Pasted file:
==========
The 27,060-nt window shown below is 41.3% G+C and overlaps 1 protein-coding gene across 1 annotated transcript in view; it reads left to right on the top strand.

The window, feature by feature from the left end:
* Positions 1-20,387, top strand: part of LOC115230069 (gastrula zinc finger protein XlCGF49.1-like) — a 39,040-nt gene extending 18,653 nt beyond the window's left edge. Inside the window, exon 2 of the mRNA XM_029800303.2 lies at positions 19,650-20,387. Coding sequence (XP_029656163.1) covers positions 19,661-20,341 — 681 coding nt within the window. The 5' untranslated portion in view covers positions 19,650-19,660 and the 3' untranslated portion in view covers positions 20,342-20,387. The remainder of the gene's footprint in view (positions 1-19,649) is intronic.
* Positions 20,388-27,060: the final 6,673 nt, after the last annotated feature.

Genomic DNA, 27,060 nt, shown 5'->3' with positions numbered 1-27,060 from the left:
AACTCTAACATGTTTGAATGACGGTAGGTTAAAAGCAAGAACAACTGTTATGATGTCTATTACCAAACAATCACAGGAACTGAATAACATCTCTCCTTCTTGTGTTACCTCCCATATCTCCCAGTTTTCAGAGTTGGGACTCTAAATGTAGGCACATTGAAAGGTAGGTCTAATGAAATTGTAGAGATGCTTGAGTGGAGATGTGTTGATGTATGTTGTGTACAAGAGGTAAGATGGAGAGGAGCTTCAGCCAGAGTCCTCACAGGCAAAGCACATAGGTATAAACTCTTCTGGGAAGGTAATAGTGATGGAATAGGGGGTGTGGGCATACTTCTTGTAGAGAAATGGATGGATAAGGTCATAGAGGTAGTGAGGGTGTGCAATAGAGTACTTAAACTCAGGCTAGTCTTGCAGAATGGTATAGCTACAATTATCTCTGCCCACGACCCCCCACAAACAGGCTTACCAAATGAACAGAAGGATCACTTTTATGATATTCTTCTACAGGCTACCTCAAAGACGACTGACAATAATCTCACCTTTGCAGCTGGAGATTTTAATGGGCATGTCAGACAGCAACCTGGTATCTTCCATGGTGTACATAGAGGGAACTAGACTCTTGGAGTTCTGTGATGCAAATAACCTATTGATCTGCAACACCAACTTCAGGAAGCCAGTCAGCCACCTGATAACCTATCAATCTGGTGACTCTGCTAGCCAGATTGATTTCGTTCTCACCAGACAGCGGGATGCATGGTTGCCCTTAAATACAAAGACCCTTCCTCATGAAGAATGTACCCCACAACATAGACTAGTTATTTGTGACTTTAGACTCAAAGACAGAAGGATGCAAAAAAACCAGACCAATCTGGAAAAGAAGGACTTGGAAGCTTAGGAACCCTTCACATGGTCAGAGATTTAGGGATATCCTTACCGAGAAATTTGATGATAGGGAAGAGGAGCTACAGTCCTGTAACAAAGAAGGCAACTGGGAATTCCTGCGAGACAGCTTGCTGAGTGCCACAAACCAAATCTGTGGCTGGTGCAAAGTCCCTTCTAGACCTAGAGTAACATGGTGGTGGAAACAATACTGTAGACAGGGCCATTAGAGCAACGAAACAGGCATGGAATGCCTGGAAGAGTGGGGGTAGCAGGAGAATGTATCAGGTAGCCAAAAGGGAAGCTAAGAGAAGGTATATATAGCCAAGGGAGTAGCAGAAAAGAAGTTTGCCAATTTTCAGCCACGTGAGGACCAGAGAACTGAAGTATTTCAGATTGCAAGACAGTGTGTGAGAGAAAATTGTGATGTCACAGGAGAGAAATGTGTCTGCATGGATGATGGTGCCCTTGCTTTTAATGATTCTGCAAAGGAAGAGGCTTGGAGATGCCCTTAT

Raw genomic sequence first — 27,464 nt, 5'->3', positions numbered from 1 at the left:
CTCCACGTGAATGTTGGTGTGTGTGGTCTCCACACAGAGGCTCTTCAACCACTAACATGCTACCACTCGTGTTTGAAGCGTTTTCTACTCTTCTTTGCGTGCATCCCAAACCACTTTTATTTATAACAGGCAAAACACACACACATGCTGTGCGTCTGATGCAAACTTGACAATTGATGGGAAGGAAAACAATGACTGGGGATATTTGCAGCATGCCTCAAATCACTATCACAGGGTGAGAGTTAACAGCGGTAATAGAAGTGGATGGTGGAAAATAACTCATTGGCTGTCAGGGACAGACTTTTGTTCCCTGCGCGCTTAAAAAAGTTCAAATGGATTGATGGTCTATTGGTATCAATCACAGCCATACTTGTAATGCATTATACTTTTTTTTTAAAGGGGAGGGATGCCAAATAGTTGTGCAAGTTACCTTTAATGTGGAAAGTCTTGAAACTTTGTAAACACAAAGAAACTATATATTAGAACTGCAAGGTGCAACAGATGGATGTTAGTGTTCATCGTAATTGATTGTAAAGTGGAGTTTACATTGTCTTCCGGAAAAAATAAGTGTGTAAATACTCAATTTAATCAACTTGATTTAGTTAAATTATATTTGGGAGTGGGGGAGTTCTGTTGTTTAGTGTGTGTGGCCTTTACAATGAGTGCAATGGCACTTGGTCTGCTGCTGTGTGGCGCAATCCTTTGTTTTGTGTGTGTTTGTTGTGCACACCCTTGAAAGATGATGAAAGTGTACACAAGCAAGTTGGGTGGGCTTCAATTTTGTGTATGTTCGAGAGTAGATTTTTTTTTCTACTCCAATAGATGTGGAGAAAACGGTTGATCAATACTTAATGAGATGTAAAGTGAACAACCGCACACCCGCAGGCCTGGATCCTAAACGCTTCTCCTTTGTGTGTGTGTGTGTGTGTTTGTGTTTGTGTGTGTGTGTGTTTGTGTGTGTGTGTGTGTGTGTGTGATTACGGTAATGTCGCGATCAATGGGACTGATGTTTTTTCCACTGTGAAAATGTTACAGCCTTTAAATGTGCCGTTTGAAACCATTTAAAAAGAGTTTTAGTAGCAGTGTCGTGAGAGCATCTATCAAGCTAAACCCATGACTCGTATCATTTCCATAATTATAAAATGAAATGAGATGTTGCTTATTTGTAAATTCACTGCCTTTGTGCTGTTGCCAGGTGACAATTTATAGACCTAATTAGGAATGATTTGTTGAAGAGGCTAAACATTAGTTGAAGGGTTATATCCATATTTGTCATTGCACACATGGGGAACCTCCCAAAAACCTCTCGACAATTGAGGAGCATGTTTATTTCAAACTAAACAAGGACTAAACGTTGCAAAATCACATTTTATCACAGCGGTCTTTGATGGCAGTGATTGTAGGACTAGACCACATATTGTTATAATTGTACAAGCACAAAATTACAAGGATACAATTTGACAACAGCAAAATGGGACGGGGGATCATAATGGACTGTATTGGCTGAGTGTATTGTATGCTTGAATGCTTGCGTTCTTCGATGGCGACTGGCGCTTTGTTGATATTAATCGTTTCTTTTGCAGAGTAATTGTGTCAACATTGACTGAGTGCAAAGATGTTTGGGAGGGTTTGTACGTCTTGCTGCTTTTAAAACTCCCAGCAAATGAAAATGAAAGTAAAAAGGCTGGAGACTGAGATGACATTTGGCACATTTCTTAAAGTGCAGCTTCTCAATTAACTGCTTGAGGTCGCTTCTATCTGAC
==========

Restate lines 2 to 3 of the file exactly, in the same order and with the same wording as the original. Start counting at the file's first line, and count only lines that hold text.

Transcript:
The window, feature by feature from the left end:
* Positions 1-20,387, top strand: part of LOC115230069 (gastrula zinc finger protein XlCGF49.1-like) — a 39,040-nt gene extending 18,653 nt beyond the window's left edge. Inside the window, exon 2 of the mRNA XM_029800303.2 lies at positions 19,650-20,387. Coding sequence (XP_029656163.1) covers positions 19,661-20,341 — 681 coding nt within the window. The 5' untranslated portion in view covers positions 19,650-19,660 and the 3' untranslated portion in view covers positions 20,342-20,387. The remainder of the gene's footprint in view (positions 1-19,649) is intronic.